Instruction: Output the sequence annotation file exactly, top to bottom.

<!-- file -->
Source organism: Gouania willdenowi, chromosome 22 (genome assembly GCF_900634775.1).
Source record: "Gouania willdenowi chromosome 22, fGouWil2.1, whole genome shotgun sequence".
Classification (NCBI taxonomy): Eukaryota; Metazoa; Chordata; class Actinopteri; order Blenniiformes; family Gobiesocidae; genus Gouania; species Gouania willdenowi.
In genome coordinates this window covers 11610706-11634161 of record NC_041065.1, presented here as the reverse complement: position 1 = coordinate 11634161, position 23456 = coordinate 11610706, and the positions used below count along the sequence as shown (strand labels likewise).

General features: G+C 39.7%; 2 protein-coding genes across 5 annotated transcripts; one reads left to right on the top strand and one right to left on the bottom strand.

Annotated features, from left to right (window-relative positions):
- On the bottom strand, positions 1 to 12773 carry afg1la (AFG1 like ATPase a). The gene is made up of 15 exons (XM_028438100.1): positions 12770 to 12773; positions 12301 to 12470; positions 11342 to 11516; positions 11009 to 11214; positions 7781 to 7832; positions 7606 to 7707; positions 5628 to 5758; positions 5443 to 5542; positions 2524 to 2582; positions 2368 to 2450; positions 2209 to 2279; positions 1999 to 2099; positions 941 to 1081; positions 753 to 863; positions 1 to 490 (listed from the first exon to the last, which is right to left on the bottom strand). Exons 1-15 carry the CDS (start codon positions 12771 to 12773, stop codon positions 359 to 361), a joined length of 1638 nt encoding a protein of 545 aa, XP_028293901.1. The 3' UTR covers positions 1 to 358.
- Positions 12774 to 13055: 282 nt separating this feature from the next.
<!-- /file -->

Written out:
Source organism: Gouania willdenowi, chromosome 22 (genome assembly GCF_900634775.1).
Source record: "Gouania willdenowi chromosome 22, fGouWil2.1, whole genome shotgun sequence".
Classification (NCBI taxonomy): Eukaryota; Metazoa; Chordata; class Actinopteri; order Blenniiformes; family Gobiesocidae; genus Gouania; species Gouania willdenowi.
In genome coordinates this window covers 11610706-11634161 of record NC_041065.1, presented here as the reverse complement: position 1 = coordinate 11634161, position 23456 = coordinate 11610706, and the positions used below count along the sequence as shown (strand labels likewise).

General features: G+C 39.7%; 2 protein-coding genes across 5 annotated transcripts; one reads left to right on the top strand and one right to left on the bottom strand.

Annotated features, from left to right (window-relative positions):
- On the bottom strand, positions 1 to 12773 carry afg1la (AFG1 like ATPase a). The gene is made up of 15 exons (XM_028438100.1): positions 12770 to 12773; positions 12301 to 12470; positions 11342 to 11516; positions 11009 to 11214; positions 7781 to 7832; positions 7606 to 7707; positions 5628 to 5758; positions 5443 to 5542; positions 2524 to 2582; positions 2368 to 2450; positions 2209 to 2279; positions 1999 to 2099; positions 941 to 1081; positions 753 to 863; positions 1 to 490 (listed from the first exon to the last, which is right to left on the bottom strand). Exons 1-15 carry the CDS (start codon positions 12771 to 12773, stop codon positions 359 to 361), a joined length of 1638 nt encoding a protein of 545 aa, XP_028293901.1. The 3' UTR covers positions 1 to 358.
- Positions 12774 to 13055: 282 nt separating this feature from the next.